newsletter 5th May 2013

Newsletter 5th May 2013

Congratulations to those who were Confirmed by Bishop Lynch last Sunday and thank you for coming to share in this very special day.

This coming week I am off to the College in Spain once again. This week we have the meeting of the College Trustees. They come to review all that has been happening during the past year and I have to give an account of my financial stewardship. I will be back on Friday evening.

This means that there will not be a 7.30 Mass this week. The Bishop will be here for Mass at 10 on Tuesday and Thursday but there will be a Eucharistic service on the other days.

Work is continuing to the floor in the Church so we will be in the Angelus Room on weekdays once again for a few weeks. I am very pleased with the railings outside the entrance to the Church. They have been made with care and there are lots of interesting details. Look at the caps at the foot of each post: they have been formed carefully to match the contour of the stone and the bricks.

Next Sunday is the first of the two First Holy Communion Days. The celebration will take place at the 11am Mass and we have been looking forward to it for many months. The benches in the centre of the Church will be reserved for the children and their families. The Church will be very full, so if you normally come at 11, you may prefer to come to another Mass on this day. Please pray for a fine day: after the Mass there will be a chance to take some photos in the garden and to share some refreshments.

Next Sunday is kept as the feast of the Ascension.
At one time it used to be on a Thursday – exactly forty days after Easter. There was some discussion about changing it back to the Thursday, but it has remained on the Sunday. Next week, after the gospel, we put out the Paschal candle. After Ascension Day, it is kept beside the font.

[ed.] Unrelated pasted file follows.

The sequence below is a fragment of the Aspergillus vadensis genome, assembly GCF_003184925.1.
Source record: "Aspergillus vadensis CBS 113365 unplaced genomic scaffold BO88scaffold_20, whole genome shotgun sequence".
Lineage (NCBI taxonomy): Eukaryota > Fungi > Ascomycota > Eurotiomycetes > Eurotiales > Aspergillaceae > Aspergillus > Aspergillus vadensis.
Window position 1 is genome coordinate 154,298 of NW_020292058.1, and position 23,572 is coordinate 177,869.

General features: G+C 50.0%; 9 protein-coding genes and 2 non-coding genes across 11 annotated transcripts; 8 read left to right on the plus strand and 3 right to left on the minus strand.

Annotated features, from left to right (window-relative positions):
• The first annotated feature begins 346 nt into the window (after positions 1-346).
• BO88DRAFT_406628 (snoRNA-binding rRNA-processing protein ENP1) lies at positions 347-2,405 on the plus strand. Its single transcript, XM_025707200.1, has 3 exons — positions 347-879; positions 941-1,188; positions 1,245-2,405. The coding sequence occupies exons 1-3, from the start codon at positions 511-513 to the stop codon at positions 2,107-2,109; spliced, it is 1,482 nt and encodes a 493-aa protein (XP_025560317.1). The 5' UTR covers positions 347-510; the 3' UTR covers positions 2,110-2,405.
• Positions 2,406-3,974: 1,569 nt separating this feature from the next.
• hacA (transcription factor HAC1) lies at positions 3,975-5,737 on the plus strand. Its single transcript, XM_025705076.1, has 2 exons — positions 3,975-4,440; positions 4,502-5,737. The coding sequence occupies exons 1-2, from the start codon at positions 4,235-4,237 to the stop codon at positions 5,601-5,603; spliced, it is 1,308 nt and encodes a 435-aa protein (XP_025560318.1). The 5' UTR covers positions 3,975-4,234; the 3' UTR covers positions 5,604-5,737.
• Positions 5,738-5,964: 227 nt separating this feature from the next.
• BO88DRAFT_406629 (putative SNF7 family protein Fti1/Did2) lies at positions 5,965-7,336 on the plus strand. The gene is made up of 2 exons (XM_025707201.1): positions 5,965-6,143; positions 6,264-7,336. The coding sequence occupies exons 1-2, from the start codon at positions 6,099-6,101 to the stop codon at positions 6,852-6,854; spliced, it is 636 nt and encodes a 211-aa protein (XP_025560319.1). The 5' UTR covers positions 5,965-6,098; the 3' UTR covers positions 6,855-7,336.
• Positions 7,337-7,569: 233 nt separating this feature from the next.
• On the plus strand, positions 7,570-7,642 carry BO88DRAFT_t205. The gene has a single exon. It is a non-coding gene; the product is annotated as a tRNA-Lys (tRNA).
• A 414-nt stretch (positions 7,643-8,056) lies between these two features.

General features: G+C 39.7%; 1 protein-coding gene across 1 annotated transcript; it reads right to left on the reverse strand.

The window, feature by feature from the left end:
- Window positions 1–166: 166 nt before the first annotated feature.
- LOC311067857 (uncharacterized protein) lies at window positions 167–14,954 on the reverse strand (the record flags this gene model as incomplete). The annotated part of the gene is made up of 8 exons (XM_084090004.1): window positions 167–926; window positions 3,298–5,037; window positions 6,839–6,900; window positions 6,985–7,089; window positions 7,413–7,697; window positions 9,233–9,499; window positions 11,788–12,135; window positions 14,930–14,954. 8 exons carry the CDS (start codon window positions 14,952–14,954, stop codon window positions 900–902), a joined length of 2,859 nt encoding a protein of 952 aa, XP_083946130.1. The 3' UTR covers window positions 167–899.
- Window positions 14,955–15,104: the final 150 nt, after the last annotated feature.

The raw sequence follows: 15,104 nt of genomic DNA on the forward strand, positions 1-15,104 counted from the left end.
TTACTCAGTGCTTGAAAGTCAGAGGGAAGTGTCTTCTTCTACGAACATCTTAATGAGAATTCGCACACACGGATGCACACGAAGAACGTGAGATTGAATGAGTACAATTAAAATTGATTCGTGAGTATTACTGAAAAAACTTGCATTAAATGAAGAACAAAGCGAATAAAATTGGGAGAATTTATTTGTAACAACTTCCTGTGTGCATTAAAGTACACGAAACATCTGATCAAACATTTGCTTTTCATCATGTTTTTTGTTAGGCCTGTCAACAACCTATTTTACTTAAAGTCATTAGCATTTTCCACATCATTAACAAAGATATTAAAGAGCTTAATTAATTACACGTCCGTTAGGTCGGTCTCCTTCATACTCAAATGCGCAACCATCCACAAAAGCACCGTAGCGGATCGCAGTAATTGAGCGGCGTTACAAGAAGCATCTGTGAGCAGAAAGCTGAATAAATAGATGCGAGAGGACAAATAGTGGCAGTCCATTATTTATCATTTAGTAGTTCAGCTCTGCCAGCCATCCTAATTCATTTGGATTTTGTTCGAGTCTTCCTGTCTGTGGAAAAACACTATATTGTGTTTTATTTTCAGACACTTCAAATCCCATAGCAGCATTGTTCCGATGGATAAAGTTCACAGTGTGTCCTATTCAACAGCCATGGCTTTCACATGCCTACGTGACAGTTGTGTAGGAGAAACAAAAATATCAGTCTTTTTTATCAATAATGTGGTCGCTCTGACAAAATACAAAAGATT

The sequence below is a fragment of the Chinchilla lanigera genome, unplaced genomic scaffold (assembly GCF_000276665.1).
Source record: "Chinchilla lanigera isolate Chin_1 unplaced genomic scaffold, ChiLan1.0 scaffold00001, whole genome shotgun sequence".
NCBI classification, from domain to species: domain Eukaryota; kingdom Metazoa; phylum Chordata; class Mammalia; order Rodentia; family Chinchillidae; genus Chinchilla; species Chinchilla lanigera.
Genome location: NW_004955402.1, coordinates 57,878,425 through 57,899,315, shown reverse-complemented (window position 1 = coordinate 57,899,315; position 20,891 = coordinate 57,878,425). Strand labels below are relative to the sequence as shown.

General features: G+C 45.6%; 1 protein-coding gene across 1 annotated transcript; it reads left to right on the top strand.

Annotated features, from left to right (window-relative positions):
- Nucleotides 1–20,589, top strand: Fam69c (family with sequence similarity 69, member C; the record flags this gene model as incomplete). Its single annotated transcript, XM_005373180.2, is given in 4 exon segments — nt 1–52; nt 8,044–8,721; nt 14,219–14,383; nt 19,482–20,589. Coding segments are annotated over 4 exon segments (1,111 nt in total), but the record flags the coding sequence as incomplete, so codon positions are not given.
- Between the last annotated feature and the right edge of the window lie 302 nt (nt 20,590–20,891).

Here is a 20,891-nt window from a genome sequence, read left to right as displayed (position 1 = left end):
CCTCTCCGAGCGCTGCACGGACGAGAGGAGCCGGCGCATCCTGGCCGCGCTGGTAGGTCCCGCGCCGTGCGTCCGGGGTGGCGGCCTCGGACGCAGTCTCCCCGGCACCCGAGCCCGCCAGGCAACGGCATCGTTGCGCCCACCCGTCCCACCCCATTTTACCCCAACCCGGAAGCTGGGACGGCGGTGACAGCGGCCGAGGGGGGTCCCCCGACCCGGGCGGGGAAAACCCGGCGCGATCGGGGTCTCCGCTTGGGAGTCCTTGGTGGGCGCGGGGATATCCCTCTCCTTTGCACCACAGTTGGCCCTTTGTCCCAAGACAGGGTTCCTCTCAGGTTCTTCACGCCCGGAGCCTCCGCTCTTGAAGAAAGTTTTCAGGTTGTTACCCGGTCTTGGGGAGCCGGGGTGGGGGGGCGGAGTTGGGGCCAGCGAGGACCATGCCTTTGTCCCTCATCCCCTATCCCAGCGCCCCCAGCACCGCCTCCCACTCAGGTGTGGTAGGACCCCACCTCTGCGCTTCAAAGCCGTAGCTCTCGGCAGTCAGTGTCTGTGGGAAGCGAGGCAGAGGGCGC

Churros are very popular in Spain – some of you will remember eating then in Segovia with a cup of thick chocolate. My recipe book says that you can make them as follows: Sieve some flour in a mixing bowl with a pinch of salt – say about 350 grams. Add a beaten egg – then gradually mix in about ½ litre of milk. Use a blender to get rid of all the lumps and you should have a thick creamy batter. Pass through a forcing bag into some very hot oil and fry to a nice crispness. Serve in lengths of about 10cms and dust with sugar. Years ago they used to be sold beside the road with the oil heated in large drums. The origin of the frying oil was somewhat doubtful.

Here is Robert Southey on the Battle of Blenheim.

It was the English, Kaspar cried
That put the French to rout;
But what they kill’d each other for,
I could not well make out;
But everybody said, quoth he,
That ’twas a famous victory.

It is good to see that the trees in the garden are now in full blossom. I have been looking at the apple trees with great interest. There are lots of buds and hopes of a good harvest. The rhubarb has started to sprout once again, but as yet, not enough for a good pie. Still no bees in the hive. One suggestion is that the radiation from mobile phones is killing off the bees. Do you believe this?

I like this definition of friendship from St. Augustine:
To talk and laugh with mutual concessions, to read pleasant books: to jest and to be solemn, to dissent from each other without offence, to teach one another somewhat, or somewhat to learn – to expect those absent with impatience and embrace their return with joy.

I understand that the great-nephew’s father has tried to interest him in football – without much success – he prefers to spend his time with this grandpa playing with old cars and looking at steam locomotives. A boy very much after my own heart.

And just room for a prayer:
Praise, O servants of the Lord,
Praise the name of the Lord.
May the name of the Lord be blessed
Both now and for evermore.
From the rising of the sun to its setting
Praised be the name of the Lord.

Best wishes to you all

Monsignor Nicholas Rothon

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